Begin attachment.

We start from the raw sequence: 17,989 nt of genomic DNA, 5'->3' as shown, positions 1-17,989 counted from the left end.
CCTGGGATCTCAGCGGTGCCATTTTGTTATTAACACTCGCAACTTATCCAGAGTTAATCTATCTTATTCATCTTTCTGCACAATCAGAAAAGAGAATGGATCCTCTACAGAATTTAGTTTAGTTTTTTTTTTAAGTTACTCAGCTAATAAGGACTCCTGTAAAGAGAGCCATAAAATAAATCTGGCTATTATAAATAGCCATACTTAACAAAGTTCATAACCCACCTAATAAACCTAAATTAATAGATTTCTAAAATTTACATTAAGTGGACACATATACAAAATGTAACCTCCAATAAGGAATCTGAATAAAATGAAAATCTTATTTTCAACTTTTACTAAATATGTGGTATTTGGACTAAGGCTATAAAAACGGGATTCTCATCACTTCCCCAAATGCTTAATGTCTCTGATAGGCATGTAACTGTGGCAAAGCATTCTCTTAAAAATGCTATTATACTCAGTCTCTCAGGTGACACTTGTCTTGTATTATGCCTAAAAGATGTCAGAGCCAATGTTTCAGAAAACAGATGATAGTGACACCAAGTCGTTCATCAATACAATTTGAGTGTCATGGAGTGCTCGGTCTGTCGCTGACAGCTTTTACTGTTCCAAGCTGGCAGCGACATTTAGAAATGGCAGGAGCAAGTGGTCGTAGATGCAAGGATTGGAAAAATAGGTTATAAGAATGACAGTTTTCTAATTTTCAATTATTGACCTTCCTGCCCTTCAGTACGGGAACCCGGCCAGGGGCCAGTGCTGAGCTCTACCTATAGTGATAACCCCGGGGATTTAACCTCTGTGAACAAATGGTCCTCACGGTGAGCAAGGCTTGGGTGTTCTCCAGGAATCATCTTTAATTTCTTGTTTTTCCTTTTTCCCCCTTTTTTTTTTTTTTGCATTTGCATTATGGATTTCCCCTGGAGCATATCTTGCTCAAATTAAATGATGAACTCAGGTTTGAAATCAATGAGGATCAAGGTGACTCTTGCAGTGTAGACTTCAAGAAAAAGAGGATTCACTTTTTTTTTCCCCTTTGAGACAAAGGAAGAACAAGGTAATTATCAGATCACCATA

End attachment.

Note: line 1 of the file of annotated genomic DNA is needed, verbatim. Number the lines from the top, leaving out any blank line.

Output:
We start from the raw sequence: 17,989 nt of genomic DNA, 5'->3' as shown, positions 1-17,989 counted from the left end.